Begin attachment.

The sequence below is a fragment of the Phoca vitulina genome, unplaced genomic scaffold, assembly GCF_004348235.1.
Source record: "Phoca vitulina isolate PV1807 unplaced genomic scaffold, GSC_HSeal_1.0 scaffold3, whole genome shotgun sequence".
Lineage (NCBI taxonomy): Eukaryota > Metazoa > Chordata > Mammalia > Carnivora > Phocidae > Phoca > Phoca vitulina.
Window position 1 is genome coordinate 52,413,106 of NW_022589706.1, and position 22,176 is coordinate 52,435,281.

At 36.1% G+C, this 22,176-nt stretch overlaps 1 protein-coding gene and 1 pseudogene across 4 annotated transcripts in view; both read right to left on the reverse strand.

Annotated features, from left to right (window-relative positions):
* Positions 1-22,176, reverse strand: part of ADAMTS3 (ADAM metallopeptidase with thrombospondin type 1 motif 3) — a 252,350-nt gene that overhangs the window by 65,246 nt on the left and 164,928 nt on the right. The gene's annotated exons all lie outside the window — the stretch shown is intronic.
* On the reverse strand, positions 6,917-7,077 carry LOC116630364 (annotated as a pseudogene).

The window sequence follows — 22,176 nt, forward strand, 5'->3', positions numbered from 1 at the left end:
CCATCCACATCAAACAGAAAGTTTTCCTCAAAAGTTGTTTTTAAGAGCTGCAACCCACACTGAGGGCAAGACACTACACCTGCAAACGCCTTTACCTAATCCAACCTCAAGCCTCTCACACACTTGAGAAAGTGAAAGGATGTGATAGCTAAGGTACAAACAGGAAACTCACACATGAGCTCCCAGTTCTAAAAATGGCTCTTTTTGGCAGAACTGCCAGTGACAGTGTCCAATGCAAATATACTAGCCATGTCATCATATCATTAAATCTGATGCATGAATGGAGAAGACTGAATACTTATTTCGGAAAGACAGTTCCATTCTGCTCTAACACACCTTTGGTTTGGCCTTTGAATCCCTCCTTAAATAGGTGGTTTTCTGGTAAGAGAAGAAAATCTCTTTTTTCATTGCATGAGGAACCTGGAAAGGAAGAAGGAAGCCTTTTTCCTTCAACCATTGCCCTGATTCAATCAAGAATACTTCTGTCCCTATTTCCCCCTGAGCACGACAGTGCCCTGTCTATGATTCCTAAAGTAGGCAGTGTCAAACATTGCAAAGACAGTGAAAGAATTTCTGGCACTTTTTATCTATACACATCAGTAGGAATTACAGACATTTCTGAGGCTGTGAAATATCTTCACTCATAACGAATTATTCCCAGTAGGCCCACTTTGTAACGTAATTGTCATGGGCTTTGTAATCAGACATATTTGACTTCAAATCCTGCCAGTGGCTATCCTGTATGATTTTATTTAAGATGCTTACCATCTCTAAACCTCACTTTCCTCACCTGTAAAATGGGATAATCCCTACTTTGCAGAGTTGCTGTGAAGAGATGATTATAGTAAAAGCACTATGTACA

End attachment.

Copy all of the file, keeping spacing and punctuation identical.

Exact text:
The sequence below is a fragment of the Phoca vitulina genome, unplaced genomic scaffold, assembly GCF_004348235.1.
Source record: "Phoca vitulina isolate PV1807 unplaced genomic scaffold, GSC_HSeal_1.0 scaffold3, whole genome shotgun sequence".
Lineage (NCBI taxonomy): Eukaryota > Metazoa > Chordata > Mammalia > Carnivora > Phocidae > Phoca > Phoca vitulina.
Window position 1 is genome coordinate 52,413,106 of NW_022589706.1, and position 22,176 is coordinate 52,435,281.

At 36.1% G+C, this 22,176-nt stretch overlaps 1 protein-coding gene and 1 pseudogene across 4 annotated transcripts in view; both read right to left on the reverse strand.

Annotated features, from left to right (window-relative positions):
* Positions 1-22,176, reverse strand: part of ADAMTS3 (ADAM metallopeptidase with thrombospondin type 1 motif 3) — a 252,350-nt gene that overhangs the window by 65,246 nt on the left and 164,928 nt on the right. The gene's annotated exons all lie outside the window — the stretch shown is intronic.
* On the reverse strand, positions 6,917-7,077 carry LOC116630364 (annotated as a pseudogene).

The window sequence follows — 22,176 nt, forward strand, 5'->3', positions numbered from 1 at the left end:
CCATCCACATCAAACAGAAAGTTTTCCTCAAAAGTTGTTTTTAAGAGCTGCAACCCACACTGAGGGCAAGACACTACACCTGCAAACGCCTTTACCTAATCCAACCTCAAGCCTCTCACACACTTGAGAAAGTGAAAGGATGTGATAGCTAAGGTACAAACAGGAAACTCACACATGAGCTCCCAGTTCTAAAAATGGCTCTTTTTGGCAGAACTGCCAGTGACAGTGTCCAATGCAAATATACTAGCCATGTCATCATATCATTAAATCTGATGCATGAATGGAGAAGACTGAATACTTATTTCGGAAAGACAGTTCCATTCTGCTCTAACACACCTTTGGTTTGGCCTTTGAATCCCTCCTTAAATAGGTGGTTTTCTGGTAAGAGAAGAAAATCTCTTTTTTCATTGCATGAGGAACCTGGAAAGGAAGAAGGAAGCCTTTTTCCTTCAACCATTGCCCTGATTCAATCAAGAATACTTCTGTCCCTATTTCCCCCTGAGCACGACAGTGCCCTGTCTATGATTCCTAAAGTAGGCAGTGTCAAACATTGCAAAGACAGTGAAAGAATTTCTGGCACTTTTTATCTATACACATCAGTAGGAATTACAGACATTTCTGAGGCTGTGAAATATCTTCACTCATAACGAATTATTCCCAGTAGGCCCACTTTGTAACGTAATTGTCATGGGCTTTGTAATCAGACATATTTGACTTCAAATCCTGCCAGTGGCTATCCTGTATGATTTTATTTAAGATGCTTACCATCTCTAAACCTCACTTTCCTCACCTGTAAAATGGGATAATCCCTACTTTGCAGAGTTGCTGTGAAGAGATGATTATAGTAAAAGCACTATGTACA